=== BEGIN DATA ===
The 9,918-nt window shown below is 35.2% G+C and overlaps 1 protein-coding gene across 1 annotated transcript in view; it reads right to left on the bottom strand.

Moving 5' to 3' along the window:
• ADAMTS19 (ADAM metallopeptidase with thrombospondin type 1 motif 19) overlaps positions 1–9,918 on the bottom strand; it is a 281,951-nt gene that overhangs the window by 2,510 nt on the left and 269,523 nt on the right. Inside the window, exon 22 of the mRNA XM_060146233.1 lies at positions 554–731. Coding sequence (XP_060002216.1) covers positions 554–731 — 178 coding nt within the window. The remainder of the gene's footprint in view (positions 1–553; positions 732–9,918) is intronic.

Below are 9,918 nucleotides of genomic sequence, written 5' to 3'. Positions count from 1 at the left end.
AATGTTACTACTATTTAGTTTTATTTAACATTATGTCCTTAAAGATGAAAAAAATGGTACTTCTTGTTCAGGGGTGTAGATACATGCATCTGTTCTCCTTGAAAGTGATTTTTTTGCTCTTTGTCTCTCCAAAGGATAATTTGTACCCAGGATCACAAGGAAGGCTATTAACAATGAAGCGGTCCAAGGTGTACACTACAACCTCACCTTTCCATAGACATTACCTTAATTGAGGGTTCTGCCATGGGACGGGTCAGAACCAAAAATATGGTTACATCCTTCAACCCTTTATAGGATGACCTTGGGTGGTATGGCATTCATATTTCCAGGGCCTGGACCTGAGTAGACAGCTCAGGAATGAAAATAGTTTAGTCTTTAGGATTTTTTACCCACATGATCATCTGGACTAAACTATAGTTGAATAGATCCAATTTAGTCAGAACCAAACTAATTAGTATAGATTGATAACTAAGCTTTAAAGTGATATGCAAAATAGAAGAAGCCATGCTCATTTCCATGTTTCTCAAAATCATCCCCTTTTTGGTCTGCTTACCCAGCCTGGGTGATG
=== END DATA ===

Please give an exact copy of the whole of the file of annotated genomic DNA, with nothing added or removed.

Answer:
The 9,918-nt window shown below is 35.2% G+C and overlaps 1 protein-coding gene across 1 annotated transcript in view; it reads right to left on the bottom strand.

Moving 5' to 3' along the window:
• ADAMTS19 (ADAM metallopeptidase with thrombospondin type 1 motif 19) overlaps positions 1–9,918 on the bottom strand; it is a 281,951-nt gene that overhangs the window by 2,510 nt on the left and 269,523 nt on the right. Inside the window, exon 22 of the mRNA XM_060146233.1 lies at positions 554–731. Coding sequence (XP_060002216.1) covers positions 554–731 — 178 coding nt within the window. The remainder of the gene's footprint in view (positions 1–553; positions 732–9,918) is intronic.

Below are 9,918 nucleotides of genomic sequence, written 5' to 3'. Positions count from 1 at the left end.
AATGTTACTACTATTTAGTTTTATTTAACATTATGTCCTTAAAGATGAAAAAAATGGTACTTCTTGTTCAGGGGTGTAGATACATGCATCTGTTCTCCTTGAAAGTGATTTTTTTGCTCTTTGTCTCTCCAAAGGATAATTTGTACCCAGGATCACAAGGAAGGCTATTAACAATGAAGCGGTCCAAGGTGTACACTACAACCTCACCTTTCCATAGACATTACCTTAATTGAGGGTTCTGCCATGGGACGGGTCAGAACCAAAAATATGGTTACATCCTTCAACCCTTTATAGGATGACCTTGGGTGGTATGGCATTCATATTTCCAGGGCCTGGACCTGAGTAGACAGCTCAGGAATGAAAATAGTTTAGTCTTTAGGATTTTTTACCCACATGATCATCTGGACTAAACTATAGTTGAATAGATCCAATTTAGTCAGAACCAAACTAATTAGTATAGATTGATAACTAAGCTTTAAAGTGATATGCAAAATAGAAGAAGCCATGCTCATTTCCATGTTTCTCAAAATCATCCCCTTTTTGGTCTGCTTACCCAGCCTGGGTGATG